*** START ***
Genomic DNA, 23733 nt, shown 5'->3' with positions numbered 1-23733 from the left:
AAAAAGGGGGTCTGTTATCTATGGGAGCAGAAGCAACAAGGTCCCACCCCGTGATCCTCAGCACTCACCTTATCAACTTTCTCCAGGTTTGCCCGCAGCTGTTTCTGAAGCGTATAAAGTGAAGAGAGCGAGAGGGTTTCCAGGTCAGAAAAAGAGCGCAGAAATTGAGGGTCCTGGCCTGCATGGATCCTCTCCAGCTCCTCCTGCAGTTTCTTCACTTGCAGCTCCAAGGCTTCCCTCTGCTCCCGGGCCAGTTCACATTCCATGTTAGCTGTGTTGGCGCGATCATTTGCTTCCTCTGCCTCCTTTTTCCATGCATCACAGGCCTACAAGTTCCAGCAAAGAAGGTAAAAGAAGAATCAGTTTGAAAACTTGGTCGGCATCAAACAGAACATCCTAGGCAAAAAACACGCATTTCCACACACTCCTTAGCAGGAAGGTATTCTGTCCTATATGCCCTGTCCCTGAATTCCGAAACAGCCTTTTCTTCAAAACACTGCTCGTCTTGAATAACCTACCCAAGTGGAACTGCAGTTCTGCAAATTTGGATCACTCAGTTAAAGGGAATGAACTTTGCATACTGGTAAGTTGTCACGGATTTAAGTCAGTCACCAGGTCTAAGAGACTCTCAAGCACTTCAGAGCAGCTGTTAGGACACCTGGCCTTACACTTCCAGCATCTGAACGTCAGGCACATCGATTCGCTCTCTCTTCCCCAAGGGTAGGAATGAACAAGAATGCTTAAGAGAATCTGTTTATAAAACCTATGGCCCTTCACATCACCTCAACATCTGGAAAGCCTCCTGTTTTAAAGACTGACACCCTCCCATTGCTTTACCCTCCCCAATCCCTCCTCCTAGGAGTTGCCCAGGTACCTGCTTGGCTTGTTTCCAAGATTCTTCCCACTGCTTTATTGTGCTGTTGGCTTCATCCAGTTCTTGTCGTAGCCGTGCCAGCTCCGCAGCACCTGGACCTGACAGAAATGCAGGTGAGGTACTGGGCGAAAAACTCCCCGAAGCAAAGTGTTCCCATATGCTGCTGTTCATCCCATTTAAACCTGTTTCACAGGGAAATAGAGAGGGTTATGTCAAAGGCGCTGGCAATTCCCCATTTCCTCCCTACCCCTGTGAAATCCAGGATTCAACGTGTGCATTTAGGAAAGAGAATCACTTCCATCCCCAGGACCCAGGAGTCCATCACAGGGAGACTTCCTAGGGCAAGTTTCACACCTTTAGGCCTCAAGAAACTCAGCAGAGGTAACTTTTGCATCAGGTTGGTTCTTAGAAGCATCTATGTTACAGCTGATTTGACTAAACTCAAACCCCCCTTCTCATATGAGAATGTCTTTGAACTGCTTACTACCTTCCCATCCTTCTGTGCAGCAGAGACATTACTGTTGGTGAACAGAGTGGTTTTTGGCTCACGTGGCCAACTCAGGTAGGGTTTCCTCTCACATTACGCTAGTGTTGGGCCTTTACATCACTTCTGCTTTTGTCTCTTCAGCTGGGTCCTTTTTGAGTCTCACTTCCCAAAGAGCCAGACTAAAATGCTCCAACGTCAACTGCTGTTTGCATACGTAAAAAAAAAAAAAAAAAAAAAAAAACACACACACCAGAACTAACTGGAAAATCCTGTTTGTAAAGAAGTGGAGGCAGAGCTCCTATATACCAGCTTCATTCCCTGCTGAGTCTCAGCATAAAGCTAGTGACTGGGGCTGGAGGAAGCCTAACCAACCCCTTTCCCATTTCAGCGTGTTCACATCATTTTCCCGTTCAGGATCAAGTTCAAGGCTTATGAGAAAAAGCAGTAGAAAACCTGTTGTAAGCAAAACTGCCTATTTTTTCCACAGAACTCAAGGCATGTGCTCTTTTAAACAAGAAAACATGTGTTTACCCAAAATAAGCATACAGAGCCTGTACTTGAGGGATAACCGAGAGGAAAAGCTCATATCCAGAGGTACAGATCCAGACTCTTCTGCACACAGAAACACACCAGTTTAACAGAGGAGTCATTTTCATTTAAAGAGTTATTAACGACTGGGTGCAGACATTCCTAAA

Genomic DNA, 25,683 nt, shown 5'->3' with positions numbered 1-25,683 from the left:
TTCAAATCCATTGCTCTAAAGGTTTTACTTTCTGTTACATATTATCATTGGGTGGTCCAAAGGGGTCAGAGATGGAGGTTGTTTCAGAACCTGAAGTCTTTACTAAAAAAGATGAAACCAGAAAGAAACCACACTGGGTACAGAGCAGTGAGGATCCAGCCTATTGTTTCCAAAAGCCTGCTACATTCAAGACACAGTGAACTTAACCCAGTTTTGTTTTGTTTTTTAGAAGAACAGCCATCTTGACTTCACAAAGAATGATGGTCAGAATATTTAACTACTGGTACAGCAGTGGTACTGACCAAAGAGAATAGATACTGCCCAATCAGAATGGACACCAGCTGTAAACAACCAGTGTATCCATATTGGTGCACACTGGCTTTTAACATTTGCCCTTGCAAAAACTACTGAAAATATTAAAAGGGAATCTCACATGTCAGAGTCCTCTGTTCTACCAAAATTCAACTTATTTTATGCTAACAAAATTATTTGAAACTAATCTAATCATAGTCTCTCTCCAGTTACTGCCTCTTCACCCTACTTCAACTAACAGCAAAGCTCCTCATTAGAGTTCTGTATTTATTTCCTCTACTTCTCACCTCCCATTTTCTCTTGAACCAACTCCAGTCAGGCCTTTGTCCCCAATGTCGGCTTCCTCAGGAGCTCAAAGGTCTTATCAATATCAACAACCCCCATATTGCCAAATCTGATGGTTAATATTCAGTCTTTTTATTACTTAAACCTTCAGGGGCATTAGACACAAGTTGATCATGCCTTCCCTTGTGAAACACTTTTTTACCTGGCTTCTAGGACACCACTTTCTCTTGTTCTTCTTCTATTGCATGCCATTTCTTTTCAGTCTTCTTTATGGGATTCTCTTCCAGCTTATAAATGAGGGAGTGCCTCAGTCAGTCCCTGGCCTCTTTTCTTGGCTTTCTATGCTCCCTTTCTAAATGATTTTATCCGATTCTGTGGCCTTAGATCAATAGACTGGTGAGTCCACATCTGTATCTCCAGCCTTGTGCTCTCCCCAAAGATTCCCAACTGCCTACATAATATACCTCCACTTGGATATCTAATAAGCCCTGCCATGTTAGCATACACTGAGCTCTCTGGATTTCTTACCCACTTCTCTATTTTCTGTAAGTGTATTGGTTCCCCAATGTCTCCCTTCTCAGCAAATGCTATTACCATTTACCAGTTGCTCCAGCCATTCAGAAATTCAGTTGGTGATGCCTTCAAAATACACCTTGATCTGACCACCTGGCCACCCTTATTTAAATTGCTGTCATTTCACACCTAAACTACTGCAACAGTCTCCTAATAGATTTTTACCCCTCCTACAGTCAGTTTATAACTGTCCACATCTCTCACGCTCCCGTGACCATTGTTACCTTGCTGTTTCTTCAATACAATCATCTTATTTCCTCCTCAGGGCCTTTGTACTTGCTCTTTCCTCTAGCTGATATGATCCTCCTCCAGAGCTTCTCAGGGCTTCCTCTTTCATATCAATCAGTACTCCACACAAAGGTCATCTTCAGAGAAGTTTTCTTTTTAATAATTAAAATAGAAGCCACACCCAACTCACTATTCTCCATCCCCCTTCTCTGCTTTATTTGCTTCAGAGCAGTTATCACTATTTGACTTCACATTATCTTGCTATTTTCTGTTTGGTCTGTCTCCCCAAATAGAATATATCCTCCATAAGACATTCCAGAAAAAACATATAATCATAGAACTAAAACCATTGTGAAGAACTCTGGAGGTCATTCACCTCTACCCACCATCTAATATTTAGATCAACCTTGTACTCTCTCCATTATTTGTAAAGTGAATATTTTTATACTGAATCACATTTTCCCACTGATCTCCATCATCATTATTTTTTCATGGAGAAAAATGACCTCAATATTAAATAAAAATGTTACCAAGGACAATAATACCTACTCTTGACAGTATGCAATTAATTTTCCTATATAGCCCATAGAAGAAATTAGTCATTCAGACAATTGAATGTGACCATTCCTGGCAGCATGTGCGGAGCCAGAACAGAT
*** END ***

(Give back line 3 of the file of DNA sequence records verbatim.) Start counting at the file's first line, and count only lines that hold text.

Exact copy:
Genomic DNA, 25,683 nt, shown 5'->3' with positions numbered 1-25,683 from the left: